Necessity always has a way of giving birth to innovation, and in the late 1960s Dan Camp of Starkville, Mississippi, needed to make an extra buck or two. An industrial arts instructor at Mississippi State University, Camp, in his late twenties, bought some property in an old rundown cotton-mill neighborhood filled with shanties and row-houses, which was wedged between the university and downtown. His idea was to erect a small group of well-constructed townhouses with a traditional Southern design, hoping to rent to students. After obtaining permission from the city to bend a few building regulations, Camp went to work—with no blueprints or architectural designs other than some sketched-out ideas on the back of a few napkins. People told him it was a bad neighborhood, a bad idea, and a bad investment.
Fortunately, he didn’t listen. The result, forty years later, is the Cotton District, one of the South’s most talked-about walkable neighborhoods and an architectural wonder in this small Southern town. To that first row of townhouses Camp has covered six city blocks with over 400 living and mixed-use units—houses, townhouses, apartments, cottages, lofts, and patio homes, mixed up with restaurants and shops and offices. The eclectic effect gives the look and feel of a historic community two hundred years old rather than a collection of rental properties built almost exclusively by the hand of one man.
Camp took his cue from designs he had collected in places like Alexandria (VA), Raleigh (NC), Charleston, Savannah, New Orleans, and Vicksburg, as well as traditional cities in Europe. Going by what he personally thought made for good and beautiful living, as well as being endlessly creative with tiny spaces, leftover buildings, and unorthodox lot arrangements, Camp has worked hard, had some fun, and made some money. A lot of it. With never a need for a marketing consultant, he operates at near 100% occupancy.
Tenants quickly included professionals and families, not merely students, and a number of the neighborhood’s original inhabitants have stuck around, giving the little town-within-a-town a delightful community mix. Residents-turned-carpenters, recruited and trained by Camp, live in row houses across the street from their construction projects. Business owners who love where they live, live where they work—above their shops. University students, the most pedestrian group of people in existence, walk to class. Actually everyone walks everywhere. There is parking—somewhere—but it is cleverly hidden, and the narrow streets are lined with grass or terraced sidewalks or bricks designed by Camp himself.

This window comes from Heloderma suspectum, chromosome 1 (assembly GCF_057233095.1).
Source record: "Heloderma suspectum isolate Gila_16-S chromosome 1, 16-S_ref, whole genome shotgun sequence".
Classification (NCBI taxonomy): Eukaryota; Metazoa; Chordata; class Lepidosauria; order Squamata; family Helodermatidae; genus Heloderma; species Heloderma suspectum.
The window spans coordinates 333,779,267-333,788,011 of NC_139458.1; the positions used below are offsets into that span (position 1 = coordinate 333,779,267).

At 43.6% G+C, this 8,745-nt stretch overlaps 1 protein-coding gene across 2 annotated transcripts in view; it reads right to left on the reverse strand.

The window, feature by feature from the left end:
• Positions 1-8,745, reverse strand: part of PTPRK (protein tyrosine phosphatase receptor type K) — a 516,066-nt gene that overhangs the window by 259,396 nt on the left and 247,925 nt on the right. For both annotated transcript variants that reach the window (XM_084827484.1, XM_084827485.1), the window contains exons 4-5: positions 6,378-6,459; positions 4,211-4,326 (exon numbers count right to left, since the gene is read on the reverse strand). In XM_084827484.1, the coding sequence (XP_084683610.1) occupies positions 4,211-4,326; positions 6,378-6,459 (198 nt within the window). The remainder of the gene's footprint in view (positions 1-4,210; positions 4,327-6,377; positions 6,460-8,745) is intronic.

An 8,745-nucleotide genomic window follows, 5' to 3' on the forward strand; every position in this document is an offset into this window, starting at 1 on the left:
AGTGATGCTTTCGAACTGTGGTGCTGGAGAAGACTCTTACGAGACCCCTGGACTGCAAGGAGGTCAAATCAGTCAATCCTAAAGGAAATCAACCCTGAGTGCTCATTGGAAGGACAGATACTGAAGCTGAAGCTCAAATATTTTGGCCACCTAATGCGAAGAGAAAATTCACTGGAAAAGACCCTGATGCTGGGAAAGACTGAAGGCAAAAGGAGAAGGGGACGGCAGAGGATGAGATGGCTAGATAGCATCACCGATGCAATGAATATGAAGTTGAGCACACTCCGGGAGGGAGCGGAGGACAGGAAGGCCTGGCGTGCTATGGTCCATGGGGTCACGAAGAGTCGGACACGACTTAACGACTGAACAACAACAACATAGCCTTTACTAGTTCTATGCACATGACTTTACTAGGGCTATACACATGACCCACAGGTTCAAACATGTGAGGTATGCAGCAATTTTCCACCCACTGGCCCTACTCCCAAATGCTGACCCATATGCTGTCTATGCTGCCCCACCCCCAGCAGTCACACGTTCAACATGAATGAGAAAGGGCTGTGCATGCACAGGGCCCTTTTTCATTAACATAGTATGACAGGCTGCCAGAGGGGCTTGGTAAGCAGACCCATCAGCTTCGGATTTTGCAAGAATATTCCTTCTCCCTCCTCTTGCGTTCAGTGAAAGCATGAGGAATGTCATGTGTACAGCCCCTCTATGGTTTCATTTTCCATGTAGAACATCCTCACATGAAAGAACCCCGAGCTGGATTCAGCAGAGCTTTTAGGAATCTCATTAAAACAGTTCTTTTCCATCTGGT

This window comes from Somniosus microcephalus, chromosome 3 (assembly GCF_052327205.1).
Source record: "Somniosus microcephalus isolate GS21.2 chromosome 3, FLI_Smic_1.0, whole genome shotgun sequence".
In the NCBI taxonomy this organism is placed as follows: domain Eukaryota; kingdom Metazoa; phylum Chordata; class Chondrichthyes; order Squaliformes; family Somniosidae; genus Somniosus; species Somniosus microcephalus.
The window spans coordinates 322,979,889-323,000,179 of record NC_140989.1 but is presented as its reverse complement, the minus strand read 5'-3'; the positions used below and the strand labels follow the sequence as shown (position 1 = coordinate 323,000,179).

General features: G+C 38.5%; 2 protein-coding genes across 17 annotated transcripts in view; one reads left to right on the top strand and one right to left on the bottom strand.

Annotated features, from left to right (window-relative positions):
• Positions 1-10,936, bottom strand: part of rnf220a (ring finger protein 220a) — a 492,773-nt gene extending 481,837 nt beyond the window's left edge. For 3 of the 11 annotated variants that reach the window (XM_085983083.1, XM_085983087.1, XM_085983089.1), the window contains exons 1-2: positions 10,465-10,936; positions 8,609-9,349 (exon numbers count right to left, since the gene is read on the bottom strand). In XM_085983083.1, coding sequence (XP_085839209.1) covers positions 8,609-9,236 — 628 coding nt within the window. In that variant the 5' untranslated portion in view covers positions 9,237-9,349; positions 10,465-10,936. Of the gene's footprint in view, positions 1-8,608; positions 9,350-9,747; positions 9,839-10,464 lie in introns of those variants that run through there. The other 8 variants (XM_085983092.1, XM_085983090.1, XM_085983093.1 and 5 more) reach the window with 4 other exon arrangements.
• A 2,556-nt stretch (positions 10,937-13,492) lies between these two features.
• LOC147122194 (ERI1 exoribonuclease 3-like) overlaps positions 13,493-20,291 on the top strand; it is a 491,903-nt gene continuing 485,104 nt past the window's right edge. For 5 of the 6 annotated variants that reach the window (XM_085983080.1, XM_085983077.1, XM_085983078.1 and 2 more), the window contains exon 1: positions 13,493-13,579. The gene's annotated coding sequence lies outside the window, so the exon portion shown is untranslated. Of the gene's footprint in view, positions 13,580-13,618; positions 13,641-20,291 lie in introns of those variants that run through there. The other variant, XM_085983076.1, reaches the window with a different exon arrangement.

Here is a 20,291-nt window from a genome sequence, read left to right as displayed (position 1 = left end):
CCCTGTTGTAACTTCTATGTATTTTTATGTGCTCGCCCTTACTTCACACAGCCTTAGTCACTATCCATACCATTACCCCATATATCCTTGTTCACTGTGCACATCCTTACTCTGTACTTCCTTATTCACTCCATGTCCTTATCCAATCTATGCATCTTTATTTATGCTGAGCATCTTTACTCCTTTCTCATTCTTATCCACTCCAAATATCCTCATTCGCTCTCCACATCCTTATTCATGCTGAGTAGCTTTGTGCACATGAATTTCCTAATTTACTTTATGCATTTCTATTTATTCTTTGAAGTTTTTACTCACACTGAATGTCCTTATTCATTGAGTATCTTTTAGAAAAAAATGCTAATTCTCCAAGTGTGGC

It all looks prohibitively expensive, but Camp has always kept the cost to his rentals surprisingly affordable, disproving the myth that sound construction and beauty only come at great cost. To help achieve this feat, Camp makes his own columns, windows, moldings, shutters, French doors, and anything else he and his homemade crew can fashion like elves in his backyard shop. He makes his own concrete mixed with marble dust to give his steps a shine. Tint is added to stucco to get just the right watercolor tone, and he refuses to put control joints in the stucco, letting it crack instead, giving walls a folksy hand-worked character through his own patching and retouching. Even gutters are fashioned to be works of art. The unique craftsmanship and care for the right detail are much of what makes for the charm and magic of Camp’s innovative development.
The Cotton District attracts visitors from around the country and from around the world interested in this new version of an old community concept. It is often considered the first and best model of the architectural philosophy called New Urbanism, which, among other things, promotes a return to traditional community-based, pedestrian-friendly, and mixed-use urban centers—even though Camp was building the Cotton District twenty years before New Urbanism had a name or was organized under stated principles. Ironically, Camp has no architectural training and has never consulted an architect on any of his projects. Unfettered by such, he has a good eye, good instincts, a good work ethic, good business savvy, and a good record with city planning officials—all of which combined makes for a trend-setting success like the Cotton District, despite Camp’s complete disinterest in setting trends.
Thousands of visitors come to the Cotton District each year for other reasons as well. In the late nineties, the Camp household hosted an informal gathering of local artists and musicians in their home, which, in Dan-Camp style, has turned into the Cotton District Arts Festival, drawing a springtime crowd of 20,000 to enjoy over a hundred artisans, musicians, and food venues, as well as art competitions and a “Writers Village.” The Cotton District Bulldog Bash, a several-band big-name concert held each fall and free to the public, draws an even larger crowd with over 30,000 attendees in 2013. Apparently the Cotton District, thanks to one man’s vision and his need to make a buck, is not only a great place to live but a terrific place to visit as well. If the past forty years is any indication of the future, folks will keep coming to this enchanting Southern beauty for both reasons for a good long time to come.